Consistent with a major theme of the story—Booker’s Judas-like betrayal of Sue and her son—a major technique to communicate this theme is Wright’s use of religious imagery. This imagery is obviously demonstrated in the title of the story, which is a reference to a spiritual that Sue remembers from her childhood: “Hes the Lily of the Valley, the Bright n Mawnin Star/ Hes the Fairest of Ten Thousan t ma soul.” This musical context is reinforced by frequent references to traditional black Christianity. Repeated throughout the story, these references speak to the role of religion in Sue’s life as a stable, reassuring belief that the toil and struggle and burdens of life on this earth—a painful life for Sue, to be sure—will be replaced by a resurrection such as was experienced by the Jesus in whom she deeply believes. This is her vision.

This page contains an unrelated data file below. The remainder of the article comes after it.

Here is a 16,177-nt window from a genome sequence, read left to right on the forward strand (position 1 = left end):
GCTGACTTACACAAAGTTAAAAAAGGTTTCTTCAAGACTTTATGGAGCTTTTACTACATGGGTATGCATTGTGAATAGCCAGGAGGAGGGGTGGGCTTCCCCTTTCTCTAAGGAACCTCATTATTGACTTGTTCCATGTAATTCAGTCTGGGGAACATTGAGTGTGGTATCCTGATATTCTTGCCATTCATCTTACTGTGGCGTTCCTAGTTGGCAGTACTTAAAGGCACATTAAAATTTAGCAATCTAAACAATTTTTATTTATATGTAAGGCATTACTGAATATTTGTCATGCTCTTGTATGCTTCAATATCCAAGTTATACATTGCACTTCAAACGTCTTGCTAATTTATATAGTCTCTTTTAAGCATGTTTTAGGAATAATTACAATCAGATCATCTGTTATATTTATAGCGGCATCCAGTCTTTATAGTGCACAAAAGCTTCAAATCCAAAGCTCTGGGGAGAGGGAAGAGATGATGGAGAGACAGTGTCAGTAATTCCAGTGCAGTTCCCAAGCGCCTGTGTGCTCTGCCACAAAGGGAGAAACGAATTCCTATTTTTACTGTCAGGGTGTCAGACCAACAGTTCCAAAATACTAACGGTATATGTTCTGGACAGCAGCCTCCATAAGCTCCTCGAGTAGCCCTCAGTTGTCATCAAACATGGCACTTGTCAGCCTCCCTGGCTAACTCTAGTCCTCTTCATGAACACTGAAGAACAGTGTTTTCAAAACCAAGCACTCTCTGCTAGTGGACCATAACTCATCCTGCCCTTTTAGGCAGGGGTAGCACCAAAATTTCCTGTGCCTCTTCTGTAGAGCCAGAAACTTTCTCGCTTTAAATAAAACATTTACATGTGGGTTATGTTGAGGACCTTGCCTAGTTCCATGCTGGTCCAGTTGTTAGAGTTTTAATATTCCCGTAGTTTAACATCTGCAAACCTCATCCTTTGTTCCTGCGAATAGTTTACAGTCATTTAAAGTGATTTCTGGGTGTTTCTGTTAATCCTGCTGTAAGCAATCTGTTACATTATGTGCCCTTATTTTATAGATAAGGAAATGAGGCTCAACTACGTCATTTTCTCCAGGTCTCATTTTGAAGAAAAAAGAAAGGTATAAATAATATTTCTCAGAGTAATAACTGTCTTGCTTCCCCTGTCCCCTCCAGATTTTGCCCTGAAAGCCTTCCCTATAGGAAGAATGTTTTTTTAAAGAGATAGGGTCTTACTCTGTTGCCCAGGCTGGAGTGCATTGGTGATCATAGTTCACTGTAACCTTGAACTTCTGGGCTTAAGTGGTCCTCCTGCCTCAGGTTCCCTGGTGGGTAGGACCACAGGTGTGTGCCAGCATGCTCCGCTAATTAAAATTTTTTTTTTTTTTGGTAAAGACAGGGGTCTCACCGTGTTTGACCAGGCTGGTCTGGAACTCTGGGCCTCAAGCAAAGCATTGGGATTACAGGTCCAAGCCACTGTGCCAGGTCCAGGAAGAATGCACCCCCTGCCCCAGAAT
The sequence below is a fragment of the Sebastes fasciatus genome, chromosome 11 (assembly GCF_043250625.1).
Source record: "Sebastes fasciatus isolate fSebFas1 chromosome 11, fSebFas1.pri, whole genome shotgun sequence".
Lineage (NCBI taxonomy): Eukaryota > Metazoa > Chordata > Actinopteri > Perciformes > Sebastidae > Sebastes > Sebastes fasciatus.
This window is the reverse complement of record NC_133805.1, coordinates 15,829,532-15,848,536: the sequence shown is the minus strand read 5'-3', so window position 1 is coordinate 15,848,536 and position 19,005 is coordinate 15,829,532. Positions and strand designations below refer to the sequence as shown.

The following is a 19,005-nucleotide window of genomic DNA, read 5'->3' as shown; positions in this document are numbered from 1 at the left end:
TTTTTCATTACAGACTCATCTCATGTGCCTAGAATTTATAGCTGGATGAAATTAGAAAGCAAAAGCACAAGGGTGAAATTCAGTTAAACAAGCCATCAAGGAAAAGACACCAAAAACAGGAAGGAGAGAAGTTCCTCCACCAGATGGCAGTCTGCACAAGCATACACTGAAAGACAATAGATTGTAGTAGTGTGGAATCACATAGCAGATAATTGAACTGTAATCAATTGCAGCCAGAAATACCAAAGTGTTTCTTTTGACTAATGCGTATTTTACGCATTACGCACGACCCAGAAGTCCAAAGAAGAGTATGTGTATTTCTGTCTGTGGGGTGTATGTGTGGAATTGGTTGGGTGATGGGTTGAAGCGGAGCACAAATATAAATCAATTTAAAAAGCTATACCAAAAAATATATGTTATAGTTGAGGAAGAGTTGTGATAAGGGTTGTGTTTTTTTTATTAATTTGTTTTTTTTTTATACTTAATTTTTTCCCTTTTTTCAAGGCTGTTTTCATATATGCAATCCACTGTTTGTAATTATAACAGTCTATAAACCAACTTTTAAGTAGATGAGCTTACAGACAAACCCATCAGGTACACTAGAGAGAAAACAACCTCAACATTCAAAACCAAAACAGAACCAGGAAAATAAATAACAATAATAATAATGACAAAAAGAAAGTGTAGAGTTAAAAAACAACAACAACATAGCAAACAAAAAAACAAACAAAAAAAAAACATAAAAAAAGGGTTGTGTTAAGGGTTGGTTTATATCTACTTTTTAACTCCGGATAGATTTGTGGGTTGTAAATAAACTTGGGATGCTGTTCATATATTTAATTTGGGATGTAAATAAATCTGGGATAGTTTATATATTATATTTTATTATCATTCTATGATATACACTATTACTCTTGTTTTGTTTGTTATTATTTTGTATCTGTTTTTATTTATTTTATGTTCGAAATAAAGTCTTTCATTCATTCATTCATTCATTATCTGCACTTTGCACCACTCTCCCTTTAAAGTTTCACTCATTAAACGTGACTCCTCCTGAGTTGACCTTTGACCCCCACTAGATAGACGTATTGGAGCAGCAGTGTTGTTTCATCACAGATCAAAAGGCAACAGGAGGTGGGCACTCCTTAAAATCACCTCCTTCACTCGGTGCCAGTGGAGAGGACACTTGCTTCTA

Sue’s vision, however, is replaced by another vision, one that she views as “a new and terrible vision.” The vision of Christianity is replaced by the vision of communism, and Wright’s imagery dramatically underscores that replacement: “The wrongs and sufferings of black men had taken the place of Him nailed to the Cross; the meager beginnings of the party had become another Resurrection.” This new and terrible vision might have been a source for a new and terrible world order, one in which justice and equality and humanity rule. Instead it is betrayed by Booker and the sheriff and those others who, like the biblical Judas, are more concerned with their security than others’ survival. In this battle, the bright and morning star shines over a battlefield in which both the betrayer and the betrayed are destroyed.